BEIJING Negotiations seeking a global pact to tackle global warming are troubled and could end in disastrous failure, China's top climate change envoy warned on Monday, saying rich countries are failing to deliver on promises.
China is emerging as the world's top emitter of the greenhouse gases that stoke dangerous global warming and plays a key role in talks to address the threat. These are supposed to culminate in a new deal in Copenhagen, Denmark, late next year.
But Yu Qingtai, China's special representative for climate change talks, told Reuters he was gloomy about the discussions to create a treaty building on commitments laid out in the Kyoto Protocol's first phase, which expires at the end of 2012.
"As far as the Copenhagen process is concerned, my personal assessment is unfortunately fairly pessimistic...things have moved forward in an extremely difficult way and the progress achieved is extremely limited," Yu said in an interview.
In preliminary talks, rich nations had failed to flesh out their promises to give technology and financing help to poorer countries, he said.
The global financial turmoil draining government budgets should not be "used as an excuse by the developed country governments for not meeting their commitments", he added.
China's rising greenhouse gas emissions, which experts believe have already or will soon surpass those of the United States, have prompted many Western politicians and experts to argue that Beijing must accept mandatory caps if the United States and other reluctant countries are to agree to emissions cuts.
Under current agreements, China and other developing countries need not take on greenhouse gas caps under Kyoto.
Yu rejected calls for this to change, instead blaming foot-dragging by richer nations and leaving little doubt that talks leading to Copenhagen will be combative.
But failure to reach agreement by late next year could exact a terrible price, he said. Scientists have warned that growing levels of solar heat held in the atmosphere by a blanket of carbon dioxide and other pollutants are stoking droughts, melting glaciers and intensifying wild weather.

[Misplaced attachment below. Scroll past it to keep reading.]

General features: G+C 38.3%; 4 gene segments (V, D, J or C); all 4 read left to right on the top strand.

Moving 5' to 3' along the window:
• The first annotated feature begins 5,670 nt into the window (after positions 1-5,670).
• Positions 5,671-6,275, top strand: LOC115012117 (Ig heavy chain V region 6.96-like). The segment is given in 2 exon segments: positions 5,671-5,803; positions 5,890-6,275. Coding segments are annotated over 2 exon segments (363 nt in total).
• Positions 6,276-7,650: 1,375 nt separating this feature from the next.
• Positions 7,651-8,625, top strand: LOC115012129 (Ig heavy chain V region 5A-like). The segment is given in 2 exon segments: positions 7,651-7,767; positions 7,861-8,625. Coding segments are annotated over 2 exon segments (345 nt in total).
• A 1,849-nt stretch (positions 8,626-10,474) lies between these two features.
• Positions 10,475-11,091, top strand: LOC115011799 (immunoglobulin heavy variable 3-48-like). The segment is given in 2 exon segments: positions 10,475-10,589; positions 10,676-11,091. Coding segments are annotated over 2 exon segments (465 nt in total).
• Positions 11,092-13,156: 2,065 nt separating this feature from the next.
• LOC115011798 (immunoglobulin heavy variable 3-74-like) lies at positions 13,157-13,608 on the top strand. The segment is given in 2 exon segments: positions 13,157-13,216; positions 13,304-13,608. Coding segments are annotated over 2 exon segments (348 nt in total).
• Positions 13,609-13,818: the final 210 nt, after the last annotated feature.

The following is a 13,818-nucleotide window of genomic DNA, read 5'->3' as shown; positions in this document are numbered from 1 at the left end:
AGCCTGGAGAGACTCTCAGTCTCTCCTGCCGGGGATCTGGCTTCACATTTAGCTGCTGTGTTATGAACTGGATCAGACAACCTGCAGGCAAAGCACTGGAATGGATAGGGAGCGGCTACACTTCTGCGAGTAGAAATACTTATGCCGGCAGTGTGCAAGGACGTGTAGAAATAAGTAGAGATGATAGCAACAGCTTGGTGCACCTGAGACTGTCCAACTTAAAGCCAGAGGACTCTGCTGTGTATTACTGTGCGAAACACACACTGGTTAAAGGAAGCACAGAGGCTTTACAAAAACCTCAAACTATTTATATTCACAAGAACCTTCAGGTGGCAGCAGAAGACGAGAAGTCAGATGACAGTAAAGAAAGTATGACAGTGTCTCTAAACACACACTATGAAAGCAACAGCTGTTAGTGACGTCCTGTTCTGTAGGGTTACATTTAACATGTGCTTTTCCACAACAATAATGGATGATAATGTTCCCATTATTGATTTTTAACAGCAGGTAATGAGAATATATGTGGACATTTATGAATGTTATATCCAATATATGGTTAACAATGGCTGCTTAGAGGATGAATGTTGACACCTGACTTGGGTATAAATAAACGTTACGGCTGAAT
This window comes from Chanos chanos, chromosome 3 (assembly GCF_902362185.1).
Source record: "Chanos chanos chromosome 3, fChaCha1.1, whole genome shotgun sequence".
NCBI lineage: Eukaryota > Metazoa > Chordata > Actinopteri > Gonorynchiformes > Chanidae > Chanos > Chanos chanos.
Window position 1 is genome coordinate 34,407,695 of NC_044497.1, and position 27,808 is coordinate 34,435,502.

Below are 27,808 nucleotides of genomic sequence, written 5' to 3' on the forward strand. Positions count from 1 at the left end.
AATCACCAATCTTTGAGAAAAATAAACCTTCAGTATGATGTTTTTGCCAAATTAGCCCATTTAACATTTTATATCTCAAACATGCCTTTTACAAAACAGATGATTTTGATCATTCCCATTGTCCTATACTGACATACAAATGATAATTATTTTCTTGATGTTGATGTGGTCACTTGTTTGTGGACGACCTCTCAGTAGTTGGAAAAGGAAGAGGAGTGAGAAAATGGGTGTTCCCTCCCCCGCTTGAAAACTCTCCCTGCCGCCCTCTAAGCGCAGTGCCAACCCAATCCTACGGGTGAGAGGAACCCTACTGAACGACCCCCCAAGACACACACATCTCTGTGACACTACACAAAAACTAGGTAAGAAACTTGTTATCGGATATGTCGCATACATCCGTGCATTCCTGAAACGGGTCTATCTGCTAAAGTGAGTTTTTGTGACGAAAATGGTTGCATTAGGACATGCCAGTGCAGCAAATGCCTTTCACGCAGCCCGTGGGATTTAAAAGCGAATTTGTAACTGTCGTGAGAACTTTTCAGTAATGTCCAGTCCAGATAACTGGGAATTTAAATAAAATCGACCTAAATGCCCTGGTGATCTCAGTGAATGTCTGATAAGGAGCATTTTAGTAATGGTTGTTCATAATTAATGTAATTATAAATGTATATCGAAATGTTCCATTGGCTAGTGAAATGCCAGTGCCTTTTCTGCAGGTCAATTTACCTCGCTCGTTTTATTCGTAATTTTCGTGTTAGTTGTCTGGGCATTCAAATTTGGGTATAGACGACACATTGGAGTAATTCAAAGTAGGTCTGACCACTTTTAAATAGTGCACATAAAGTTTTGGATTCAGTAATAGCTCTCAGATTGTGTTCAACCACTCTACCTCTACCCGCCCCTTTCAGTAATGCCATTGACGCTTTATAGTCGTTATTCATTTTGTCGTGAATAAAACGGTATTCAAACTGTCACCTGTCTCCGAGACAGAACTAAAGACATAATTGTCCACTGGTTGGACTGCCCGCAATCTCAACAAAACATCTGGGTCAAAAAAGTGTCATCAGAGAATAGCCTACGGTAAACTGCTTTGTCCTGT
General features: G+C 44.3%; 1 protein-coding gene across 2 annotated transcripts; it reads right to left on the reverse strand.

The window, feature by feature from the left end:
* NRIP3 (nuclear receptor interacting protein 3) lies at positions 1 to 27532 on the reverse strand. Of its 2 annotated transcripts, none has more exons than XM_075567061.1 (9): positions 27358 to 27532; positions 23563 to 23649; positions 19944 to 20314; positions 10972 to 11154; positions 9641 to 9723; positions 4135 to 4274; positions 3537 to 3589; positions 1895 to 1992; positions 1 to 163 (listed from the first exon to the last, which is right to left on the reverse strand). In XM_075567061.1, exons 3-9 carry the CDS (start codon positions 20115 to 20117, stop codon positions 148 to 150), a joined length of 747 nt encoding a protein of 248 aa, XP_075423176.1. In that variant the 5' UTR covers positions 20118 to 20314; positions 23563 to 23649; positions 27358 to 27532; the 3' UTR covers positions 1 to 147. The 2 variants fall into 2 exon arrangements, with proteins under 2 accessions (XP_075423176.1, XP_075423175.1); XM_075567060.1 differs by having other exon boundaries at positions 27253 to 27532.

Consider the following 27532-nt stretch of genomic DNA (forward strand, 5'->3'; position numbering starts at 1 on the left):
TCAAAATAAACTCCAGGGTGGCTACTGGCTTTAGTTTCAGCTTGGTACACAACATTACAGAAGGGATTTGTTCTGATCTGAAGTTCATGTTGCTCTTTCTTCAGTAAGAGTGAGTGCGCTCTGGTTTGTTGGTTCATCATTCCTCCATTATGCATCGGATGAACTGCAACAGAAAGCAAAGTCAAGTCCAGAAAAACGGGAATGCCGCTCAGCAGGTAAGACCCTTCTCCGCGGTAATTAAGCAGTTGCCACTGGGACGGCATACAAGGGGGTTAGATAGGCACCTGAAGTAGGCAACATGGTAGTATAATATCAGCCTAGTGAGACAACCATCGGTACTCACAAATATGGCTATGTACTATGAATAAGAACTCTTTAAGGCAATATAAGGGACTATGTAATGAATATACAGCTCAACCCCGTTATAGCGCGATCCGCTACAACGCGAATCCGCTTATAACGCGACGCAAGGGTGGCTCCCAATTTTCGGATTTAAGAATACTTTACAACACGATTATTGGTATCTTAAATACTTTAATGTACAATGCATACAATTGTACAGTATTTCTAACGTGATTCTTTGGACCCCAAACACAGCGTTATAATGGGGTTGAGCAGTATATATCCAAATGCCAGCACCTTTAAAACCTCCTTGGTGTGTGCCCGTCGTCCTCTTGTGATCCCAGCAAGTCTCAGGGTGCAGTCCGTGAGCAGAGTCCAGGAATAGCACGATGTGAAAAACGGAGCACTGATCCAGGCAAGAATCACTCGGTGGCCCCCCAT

"I would not even try to contemplate," he said. "If we fail, the consequences would be disastrous for everybody."
German Foreign Minister Frank-Walter Steinmeier said last week the market difficulties would make it harder to agree a climate deal, while U.S. Democratic presidential candidate Barack Obama has said he might be forced to scale back his planned investments in energy.
Spelling out China's demands, Yu said any final deal must reflect rich countries' responsibility for gases emitted during production of the many Chinese-made goods they consume.
He also firmly rejected calls for global emissions caps across high-polluting industrial sectors, such as steel-making.
These are favored by Japan and some Western nations as a way of curbing emissions from developing nations without clamping down on more vulnerable sectors of the economy, but Yu said they were little more than an attack on China's competitiveness.
"You don't need to measure the efficiency level of a European country against the efficiency of a developing country. The result would be obvious. It would not be fair to use a so-called benchmark," Yu said.
Technology transfer is a particularly sore issue, with China frustrated by rich nations' attitude toward one element Beijing considers vital for any deal. Yu was dismissive of arguments that Western governments cannot mandate the transfer of patented technology held by companies.
"As national governments, once you make a commitment it is up to you to find the ways and tools to ensure that your commitments are met," he said.
China argues it is owed help to move toward a low-carbon economy.
It says despite high annual emissions, per-capita greenhouse pollution is well below that of rich peers and historically it pumped out much less than rich nations over the past two centuries since the start of the Industrial Revolution.
With little over a year until the negotiators gather to seek final agreement, Yu also said he hoped the United States under a new president would take "a more constructive and positive approach to the fight against climate change".
(Additional reporting by Emma Graham-Harrison; Editing by Nick Macfie)